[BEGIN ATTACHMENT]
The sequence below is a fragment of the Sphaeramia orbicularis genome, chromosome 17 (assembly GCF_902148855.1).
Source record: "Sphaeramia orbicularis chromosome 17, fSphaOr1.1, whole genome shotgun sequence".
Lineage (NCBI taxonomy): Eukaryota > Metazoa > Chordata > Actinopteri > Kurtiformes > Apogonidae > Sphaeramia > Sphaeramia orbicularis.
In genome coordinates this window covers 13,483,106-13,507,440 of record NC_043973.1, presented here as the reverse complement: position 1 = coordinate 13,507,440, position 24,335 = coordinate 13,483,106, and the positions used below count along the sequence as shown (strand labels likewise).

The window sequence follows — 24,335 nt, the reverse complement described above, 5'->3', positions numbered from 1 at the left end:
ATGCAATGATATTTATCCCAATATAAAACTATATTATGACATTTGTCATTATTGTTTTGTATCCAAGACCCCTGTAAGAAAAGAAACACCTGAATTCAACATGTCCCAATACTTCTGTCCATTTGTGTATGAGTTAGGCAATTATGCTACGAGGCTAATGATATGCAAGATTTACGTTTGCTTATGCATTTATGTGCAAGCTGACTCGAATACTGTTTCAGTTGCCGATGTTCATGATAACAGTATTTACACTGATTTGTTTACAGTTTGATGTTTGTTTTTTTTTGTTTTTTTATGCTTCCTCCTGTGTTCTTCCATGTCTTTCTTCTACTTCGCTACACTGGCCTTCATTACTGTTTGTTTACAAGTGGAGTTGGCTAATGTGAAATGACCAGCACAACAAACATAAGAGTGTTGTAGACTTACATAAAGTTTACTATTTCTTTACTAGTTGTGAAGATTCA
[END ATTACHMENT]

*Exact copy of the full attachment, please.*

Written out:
The sequence below is a fragment of the Sphaeramia orbicularis genome, chromosome 17 (assembly GCF_902148855.1).
Source record: "Sphaeramia orbicularis chromosome 17, fSphaOr1.1, whole genome shotgun sequence".
Lineage (NCBI taxonomy): Eukaryota > Metazoa > Chordata > Actinopteri > Kurtiformes > Apogonidae > Sphaeramia > Sphaeramia orbicularis.
In genome coordinates this window covers 13,483,106-13,507,440 of record NC_043973.1, presented here as the reverse complement: position 1 = coordinate 13,507,440, position 24,335 = coordinate 13,483,106, and the positions used below count along the sequence as shown (strand labels likewise).

The window sequence follows — 24,335 nt, the reverse complement described above, 5'->3', positions numbered from 1 at the left end:
ATGCAATGATATTTATCCCAATATAAAACTATATTATGACATTTGTCATTATTGTTTTGTATCCAAGACCCCTGTAAGAAAAGAAACACCTGAATTCAACATGTCCCAATACTTCTGTCCATTTGTGTATGAGTTAGGCAATTATGCTACGAGGCTAATGATATGCAAGATTTACGTTTGCTTATGCATTTATGTGCAAGCTGACTCGAATACTGTTTCAGTTGCCGATGTTCATGATAACAGTATTTACACTGATTTGTTTACAGTTTGATGTTTGTTTTTTTTTGTTTTTTTATGCTTCCTCCTGTGTTCTTCCATGTCTTTCTTCTACTTCGCTACACTGGCCTTCATTACTGTTTGTTTACAAGTGGAGTTGGCTAATGTGAAATGACCAGCACAACAAACATAAGAGTGTTGTAGACTTACATAAAGTTTACTATTTCTTTACTAGTTGTGAAGATTCA